• For rejecting or humiliating a child
  • With a child who has not been introduced to how time-out works.

How often to use time-out

As often as needed. It’s helpful to keep a record of how many times you use time-out. Also jot down how long it takes your child to reach the 2 minutes of quiet time. It may take a while on the first or second try, but this should get quicker over time. Your record of time-out will let you know if the strategy is effective, because the misbehavior should be decreasing.

Young boy misbehaving and in need of a time-out

Tips for using time-out

What to do if your child cries during time-out

It’s completely natural to want to comfort your upset child.

Your time and attention are the greatest rewards you can give your child. And a reward is not what you should give in this moment.

It’s also not a time for hugs. We don’t want to teach children that misbehaving will lead to hugs.

What to do if your child yells during time-out

You’ll need to start the time-out clock again. Children quickly learn to follow the rules and stay quiet during time-out.

Checking on your child during time-out

It’s best not to talk to your child while they’re in time-out or remind them of the rules. Time-out works best when your child gets no attention while it’s happening. However, it is important to stay close to your child when in time-out so you can monitor them and their safety.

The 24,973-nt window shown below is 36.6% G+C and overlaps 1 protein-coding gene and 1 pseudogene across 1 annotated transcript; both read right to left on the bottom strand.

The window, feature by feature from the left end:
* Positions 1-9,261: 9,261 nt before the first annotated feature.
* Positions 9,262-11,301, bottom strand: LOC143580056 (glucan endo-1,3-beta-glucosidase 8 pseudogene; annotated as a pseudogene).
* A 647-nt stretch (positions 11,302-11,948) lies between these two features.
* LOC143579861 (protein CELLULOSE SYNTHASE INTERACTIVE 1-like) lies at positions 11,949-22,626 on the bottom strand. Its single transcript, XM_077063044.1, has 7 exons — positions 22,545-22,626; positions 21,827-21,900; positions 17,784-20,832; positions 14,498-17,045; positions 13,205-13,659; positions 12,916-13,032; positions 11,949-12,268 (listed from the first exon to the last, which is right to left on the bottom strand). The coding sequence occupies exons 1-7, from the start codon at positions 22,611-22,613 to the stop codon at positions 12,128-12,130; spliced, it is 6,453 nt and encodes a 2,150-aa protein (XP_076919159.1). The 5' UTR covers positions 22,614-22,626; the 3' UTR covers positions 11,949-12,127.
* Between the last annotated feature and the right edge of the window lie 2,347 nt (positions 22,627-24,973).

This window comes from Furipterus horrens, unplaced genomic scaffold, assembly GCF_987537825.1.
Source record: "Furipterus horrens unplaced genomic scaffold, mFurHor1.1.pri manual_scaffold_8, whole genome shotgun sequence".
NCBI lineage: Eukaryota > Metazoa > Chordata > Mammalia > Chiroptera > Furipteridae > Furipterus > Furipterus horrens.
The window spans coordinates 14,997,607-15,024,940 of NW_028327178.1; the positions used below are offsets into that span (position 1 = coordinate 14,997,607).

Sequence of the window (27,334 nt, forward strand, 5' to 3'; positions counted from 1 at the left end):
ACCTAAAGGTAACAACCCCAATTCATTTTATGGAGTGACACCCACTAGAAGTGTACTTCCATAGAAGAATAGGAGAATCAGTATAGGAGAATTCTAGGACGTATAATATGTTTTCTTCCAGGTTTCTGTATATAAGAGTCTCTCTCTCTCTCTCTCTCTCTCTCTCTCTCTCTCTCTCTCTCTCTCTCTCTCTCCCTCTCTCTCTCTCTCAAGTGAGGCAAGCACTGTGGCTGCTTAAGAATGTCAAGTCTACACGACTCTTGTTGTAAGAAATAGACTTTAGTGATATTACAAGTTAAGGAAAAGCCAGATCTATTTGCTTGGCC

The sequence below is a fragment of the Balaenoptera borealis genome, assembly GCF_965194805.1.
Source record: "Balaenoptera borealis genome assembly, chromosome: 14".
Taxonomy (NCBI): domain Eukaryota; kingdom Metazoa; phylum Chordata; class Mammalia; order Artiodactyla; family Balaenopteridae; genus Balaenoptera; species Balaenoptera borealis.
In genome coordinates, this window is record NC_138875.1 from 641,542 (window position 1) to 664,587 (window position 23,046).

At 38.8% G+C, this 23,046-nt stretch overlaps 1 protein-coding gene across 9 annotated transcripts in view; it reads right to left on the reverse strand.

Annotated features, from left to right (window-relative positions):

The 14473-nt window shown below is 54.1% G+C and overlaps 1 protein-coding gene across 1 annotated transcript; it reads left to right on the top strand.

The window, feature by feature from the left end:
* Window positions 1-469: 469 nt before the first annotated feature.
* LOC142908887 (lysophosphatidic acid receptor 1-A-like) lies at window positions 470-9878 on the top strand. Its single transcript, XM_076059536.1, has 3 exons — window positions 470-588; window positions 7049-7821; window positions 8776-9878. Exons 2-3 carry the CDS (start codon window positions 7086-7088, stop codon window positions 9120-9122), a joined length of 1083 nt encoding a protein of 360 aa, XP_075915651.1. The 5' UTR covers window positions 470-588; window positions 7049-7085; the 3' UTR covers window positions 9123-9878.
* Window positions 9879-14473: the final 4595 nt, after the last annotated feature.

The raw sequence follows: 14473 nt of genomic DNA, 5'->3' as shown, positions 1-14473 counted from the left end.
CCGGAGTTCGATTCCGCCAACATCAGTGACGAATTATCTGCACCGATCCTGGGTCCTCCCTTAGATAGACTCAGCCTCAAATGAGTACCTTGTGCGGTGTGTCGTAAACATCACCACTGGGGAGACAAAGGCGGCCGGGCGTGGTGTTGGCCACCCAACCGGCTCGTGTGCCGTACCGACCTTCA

In rare situations, a child might need attention to go to the toilet, if they’re ill, or damaging things. Professor Dadds recalls one instance in which a child was calling out that he could smell gas! At times like these you need to check on the child and if so, do it calmly and in a matter-of-fact way, check the child is ok and then let time-out continue.

When to start time-out for toddlers

The parenting strategies covered in Family Man such as time-out are suitable for children from 2-8 years old, so perfect for toddlers. If your 2-year-old or 3-year-old is misbehaving, try putting them in time-out. For younger children it’s important to keep instructions simple, and do a practice run first so they know what’s expected of them.

How to end a time-out

Don’t let your child decide when to come out of time-out. Time-out works best when controlled by the parent.

Now is not the time to remind your child why there were in time-out or revisit the problem behavior. It could re-escalate the situation. It’s best to keep discipline brief and return to time-in as quickly as possible.